The Air Force's most valuable resource
By Lt. Col. Daniel Liggins, 319th Communications Squadron
/ Published February 15, 2007
GRAND FORKS AIR FORCE BASE, N.D. --
Transformation. Modernization. Force shaping. Lean reengineering. Recapitalizing the force. If you're an active duty member in today's Air Force, chances are you've heard one of these buzzwords that all allude to the myriad of changes taking place across our service. Multiple, radical changes are nothing new to the military ... as a matter of fact, changes have been taking place since the Air Force was born in 1947.
Perhaps you've heard some form of the old adage, "If you don't like today's changes, just stick around long enough and we'll come full circle." Fortunately, there is one thing that has remained constant: People are the Air Force's most valuable resource. You are the Air Force's most valuable resource.
Sure, there are days when we don't feel that way. Force shaping and reduction in force boards don't exactly make us feel invaluable. But the fact of the matter is, without you, the mission would never get accomplished.
True enough, technology has enabled us to perform a number of tasks with far fewer people than we did in the past. It wasn't long ago that leave forms were filled out manually and every squadron had a leave monitor for tracking purposes. Today, LeaveWeb enables us to accomplish everything on line, individually. Gone are the days when the squadron secretary typed up your TDY orders and you had to bug your resource advisor for a fund cite ... now it's all done electronically, through the Defense Travel System. And 10 years ago, who among us envisioned a "virtual" military personnel flight?
Although we've been able to streamline many of our processes, it is still people who perform the mission. Today's Airmen are the brightest, most talented to ever enter the military. No modernized piece of equipment can provide the ingenuity, innovativeness and flexibility of the human mind. Today, we have "Unmanned" Aerial Vehicles, but without the human controlling that aircraft, it would wander aimlessly and fail to achieve its desired objective. Yes, we have information systems that can provide us with unimaginable quantities of data, but without a person analyzing these products, they would never become coherent, actionable information.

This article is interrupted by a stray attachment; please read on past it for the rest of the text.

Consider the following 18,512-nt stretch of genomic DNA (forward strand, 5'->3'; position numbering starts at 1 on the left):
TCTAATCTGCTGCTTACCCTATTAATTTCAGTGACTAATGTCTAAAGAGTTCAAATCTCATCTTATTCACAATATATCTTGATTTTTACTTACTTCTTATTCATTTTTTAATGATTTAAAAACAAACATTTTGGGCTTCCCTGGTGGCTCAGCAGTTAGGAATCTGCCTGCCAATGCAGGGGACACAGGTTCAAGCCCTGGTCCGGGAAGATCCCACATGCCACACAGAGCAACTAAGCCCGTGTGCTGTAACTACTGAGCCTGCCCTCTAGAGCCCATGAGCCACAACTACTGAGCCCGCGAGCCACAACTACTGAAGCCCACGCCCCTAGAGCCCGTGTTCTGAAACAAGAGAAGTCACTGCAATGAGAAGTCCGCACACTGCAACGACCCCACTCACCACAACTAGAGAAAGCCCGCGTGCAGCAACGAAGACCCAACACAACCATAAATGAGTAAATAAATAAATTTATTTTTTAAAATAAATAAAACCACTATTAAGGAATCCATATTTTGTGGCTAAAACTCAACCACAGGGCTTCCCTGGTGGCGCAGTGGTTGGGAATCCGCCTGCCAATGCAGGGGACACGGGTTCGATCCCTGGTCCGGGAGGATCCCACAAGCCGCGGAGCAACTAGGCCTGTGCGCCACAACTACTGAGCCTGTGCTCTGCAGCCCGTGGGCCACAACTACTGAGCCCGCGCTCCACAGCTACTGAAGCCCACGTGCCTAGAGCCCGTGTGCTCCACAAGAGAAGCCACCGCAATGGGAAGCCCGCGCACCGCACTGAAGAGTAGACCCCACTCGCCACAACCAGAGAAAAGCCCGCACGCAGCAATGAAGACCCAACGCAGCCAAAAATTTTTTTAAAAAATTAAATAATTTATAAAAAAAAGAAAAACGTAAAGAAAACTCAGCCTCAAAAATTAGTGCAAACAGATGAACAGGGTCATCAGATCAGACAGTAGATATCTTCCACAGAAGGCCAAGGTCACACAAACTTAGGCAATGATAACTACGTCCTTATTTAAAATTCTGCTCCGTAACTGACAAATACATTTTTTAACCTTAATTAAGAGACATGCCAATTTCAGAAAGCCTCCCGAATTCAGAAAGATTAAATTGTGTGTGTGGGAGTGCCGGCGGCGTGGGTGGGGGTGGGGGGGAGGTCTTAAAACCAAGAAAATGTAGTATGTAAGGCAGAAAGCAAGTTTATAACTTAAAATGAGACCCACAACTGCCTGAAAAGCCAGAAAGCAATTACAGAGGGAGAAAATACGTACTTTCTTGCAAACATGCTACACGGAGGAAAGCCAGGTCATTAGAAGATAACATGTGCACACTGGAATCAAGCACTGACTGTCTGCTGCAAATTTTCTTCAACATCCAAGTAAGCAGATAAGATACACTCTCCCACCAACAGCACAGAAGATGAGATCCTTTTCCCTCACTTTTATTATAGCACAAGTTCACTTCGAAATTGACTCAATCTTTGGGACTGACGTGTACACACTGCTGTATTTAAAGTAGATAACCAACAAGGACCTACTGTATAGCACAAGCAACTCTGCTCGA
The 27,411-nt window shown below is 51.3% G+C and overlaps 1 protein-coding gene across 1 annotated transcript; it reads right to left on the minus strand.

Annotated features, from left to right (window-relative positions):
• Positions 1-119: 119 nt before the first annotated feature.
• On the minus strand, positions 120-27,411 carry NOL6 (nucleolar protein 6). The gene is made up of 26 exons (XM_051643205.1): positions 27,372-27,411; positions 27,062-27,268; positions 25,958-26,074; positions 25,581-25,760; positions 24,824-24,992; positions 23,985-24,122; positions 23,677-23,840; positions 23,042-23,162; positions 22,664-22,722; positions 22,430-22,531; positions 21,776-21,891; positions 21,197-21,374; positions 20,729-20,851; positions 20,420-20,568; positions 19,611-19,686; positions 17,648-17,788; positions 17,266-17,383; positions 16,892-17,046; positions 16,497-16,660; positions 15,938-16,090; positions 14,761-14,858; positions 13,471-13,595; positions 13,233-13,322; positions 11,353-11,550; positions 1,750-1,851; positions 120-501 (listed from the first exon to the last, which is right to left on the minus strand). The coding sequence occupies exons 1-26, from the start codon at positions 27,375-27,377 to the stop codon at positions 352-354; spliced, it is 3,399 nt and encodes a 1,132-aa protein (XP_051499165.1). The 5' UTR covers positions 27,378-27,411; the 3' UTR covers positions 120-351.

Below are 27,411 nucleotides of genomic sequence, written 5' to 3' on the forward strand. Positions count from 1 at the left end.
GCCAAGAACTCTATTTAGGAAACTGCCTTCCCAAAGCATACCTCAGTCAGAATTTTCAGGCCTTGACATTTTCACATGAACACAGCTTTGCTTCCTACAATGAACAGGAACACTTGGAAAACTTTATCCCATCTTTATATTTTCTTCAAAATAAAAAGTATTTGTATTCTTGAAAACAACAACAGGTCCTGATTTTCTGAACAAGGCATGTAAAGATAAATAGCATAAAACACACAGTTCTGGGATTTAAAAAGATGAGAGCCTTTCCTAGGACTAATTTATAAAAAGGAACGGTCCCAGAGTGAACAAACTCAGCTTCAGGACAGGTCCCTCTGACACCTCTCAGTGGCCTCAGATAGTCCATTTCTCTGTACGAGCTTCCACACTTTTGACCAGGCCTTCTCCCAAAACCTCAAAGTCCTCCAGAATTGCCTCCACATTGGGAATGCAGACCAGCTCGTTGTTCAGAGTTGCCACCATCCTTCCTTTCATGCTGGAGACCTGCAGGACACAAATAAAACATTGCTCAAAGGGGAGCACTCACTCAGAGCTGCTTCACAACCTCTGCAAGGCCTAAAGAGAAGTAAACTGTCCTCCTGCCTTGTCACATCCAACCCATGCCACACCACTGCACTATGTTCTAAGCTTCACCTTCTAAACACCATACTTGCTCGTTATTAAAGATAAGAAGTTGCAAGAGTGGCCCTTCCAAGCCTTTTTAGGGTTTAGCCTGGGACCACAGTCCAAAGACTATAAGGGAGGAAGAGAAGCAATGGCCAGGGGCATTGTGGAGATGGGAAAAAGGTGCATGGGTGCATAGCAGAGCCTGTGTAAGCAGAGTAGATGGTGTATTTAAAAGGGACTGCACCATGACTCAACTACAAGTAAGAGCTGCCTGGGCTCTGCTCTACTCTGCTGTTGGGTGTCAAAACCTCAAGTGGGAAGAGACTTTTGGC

It is critical that military leaders maximize their Airmen's potential by fostering an environment of respect and trust. Part of this is ensuring our folks have the training and education necessary to perform their duties. A piece of equipment may be able to flawlessly perform the same function over and over again, but only a person has the ability to adapt and overcome ever-changing conditions on the battlefield. Never have these attributes been more important than in the continuing Global War on Terror.
Machines and equipment are merely means to accomplish the mission, and it is leadership's responsibility to ensure our Airmen have the necessary resources to succeed. Force recapitalization is helping to provide our Airmen with the best, most modern equipment available. But you are more than a means to an end--you make mission accomplishment possible. You are undoubtedly the Air Force's most valuable resource.